Senator Watson —On a point of order, Mr Acting Deputy President: The honourable senator is attacking an eminent public servant who has no opportunity to defend his own position. This is a scurrilous attack on the integrity and the professionalism of a public servant by a senator in this place.


The ACTING DEPUTY PRESIDENT —There is no point of order.


Senator SANDERS —Thank you, Mr Acting Deputy President. This shows that there is no room for an honest difference of opinion in Tasmania any more. Anyone in the Public Service who disagrees with the Government is demoted or not promoted. Anyone who does agree with the Government gets very rapid promotion. This is another disadvantage of the present situation in Tasmania.

Something which has not been mentioned to the degree it should have is the impact on animals of forestry operations in Tasmania. Most of the animals are nocturnal and it is really unfortunate for them that they are. People do not realise that these forests have large populations of animals. In the short term the animals suffer the worst from forestry operations. Most of these animals live in the hollows of dead trees, where they rest during the daytime. The trees are cut down and the animals are maybe crushed as the trees fall to the forest floor. If they are not crushed by the trees then, they can be crushed by the heavy machinery. If they are not crushed by the heavy machinery they may be burned in the regeneration burns. If they somehow survive that and if regeneration takes place, they will be poisoned by 1080 poison or shot by hunters. It is difficult to estimate, but some 250,000 native animals are killed every year in Tasmania by forestry operations. This is laid at the door of the forestry industry.

We have heard about the spectre of mainland interference in the affairs of Tasmania. The biggest interferers on the Tasmanian scene are the forest companies themselves, because they are not owned in Tasmania. North Broken Hill Ltd owns APPM-Associated Pulp and Paper Mills-which in turn controls Tasmanian Pulp and Forest Holdings, a woodchip company. The Adelaide Steamship Company Ltd owns a part of Petersville-Sleigh, which owns in turn Northern Wood Chips which is now called Forest Resources. So when we talk about mainland interference, it comes from the industries which in fact control Tasmania's destiny. It does not come from any Federal intervention.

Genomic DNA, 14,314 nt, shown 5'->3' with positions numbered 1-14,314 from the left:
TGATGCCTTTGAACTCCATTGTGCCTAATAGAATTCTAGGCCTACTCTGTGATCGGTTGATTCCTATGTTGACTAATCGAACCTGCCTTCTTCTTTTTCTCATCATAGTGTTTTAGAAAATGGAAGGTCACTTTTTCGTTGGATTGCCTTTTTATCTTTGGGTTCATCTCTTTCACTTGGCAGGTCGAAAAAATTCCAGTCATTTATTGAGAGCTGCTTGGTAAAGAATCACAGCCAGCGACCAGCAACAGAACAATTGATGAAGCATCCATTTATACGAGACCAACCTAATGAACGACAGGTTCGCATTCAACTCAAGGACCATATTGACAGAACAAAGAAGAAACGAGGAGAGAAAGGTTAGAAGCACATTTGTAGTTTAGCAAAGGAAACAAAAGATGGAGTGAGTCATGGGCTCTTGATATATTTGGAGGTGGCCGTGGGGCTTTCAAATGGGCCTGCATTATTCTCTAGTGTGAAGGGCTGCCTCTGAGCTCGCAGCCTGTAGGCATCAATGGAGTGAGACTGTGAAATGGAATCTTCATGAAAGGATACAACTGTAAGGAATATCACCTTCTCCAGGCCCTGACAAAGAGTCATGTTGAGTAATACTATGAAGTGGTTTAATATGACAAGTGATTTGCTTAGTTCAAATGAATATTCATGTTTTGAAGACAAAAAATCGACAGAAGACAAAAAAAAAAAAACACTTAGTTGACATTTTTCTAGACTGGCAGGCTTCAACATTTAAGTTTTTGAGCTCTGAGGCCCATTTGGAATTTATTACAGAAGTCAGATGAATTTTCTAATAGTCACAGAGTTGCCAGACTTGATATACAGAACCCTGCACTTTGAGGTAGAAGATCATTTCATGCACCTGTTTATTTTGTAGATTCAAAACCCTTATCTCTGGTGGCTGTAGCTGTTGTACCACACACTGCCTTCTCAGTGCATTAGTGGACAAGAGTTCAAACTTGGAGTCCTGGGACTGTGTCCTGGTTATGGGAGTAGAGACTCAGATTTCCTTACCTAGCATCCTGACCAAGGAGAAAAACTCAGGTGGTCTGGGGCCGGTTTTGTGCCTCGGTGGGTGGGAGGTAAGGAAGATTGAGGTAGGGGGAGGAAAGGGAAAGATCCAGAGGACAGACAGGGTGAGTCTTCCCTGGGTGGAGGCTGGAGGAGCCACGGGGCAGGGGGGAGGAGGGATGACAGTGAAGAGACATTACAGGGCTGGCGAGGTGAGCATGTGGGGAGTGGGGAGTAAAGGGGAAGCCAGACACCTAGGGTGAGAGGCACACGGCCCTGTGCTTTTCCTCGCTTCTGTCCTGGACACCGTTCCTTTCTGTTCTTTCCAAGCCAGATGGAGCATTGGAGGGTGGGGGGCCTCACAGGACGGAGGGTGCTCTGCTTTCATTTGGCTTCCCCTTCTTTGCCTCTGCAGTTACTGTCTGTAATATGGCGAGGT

The Japanese benefit greatly from our woodchip industry and they think we are nuts, absolutely crazy. The Japanese revere their forests. Sixty-six per cent of Japan is covered by forests. In Australia at the time of Captain Cook some 15 per cent of the land mass was covered by trees, and now it is down to 5 per cent. The Japanese would simply not consider doing to their forests what we are doing to ours. Incidentally, it is interesting to note that 9,000 jobs have been created in Japan for the processing of Tasmanian woodchips. This once again shows that our governments in Tasmania, both Labor and Liberal, over and over again have not for-


Senator Watson —Mr Acting Deputy President, I raise a point or order. I point out that this Bill is not in relation to the woodchip export operation. The honourable senator's entire speech has been directed to this type of operation. I would ask that in accordance with Standing Orders you ask the honourable senator to direct his comments to the Bill before the Senate.


The ACTING DEPUTY PRESIDENT (Senator Morris) —Senator Sanders, I ask you to direct your remarks to the Bill.


Senator SANDERS —I am, Mr Acting Deputy President, but I think you understand that we cannot discuss the forestry industry in Tasmania without discussing woodchips. They take 60 per cent of the wood. If they were not taking 60 per cent of the wood there would be plenty of sawlogs and plenty of wood for the small sawmillers. But at the moment, because of the distortions of the woodchip industry, we do have this problem, and I think it is important to discuss it.

What about the analysis from outside Tasmania of what is happening in that State? A reputable consultant was called in from Canada in the 1970s to look at Tasmania's forest resources and at what was happening with them. This man was not an environmentalist or a wild-eyed greenie; he was a respected economist. He came down with what was called `An Appraisal of the Prospects for Tasmania's Economic Future'. His name was David A. Young, and he was absolutely appalled by what he found in Tasmania. He was so appalled that in fact he wrote a very scathing report.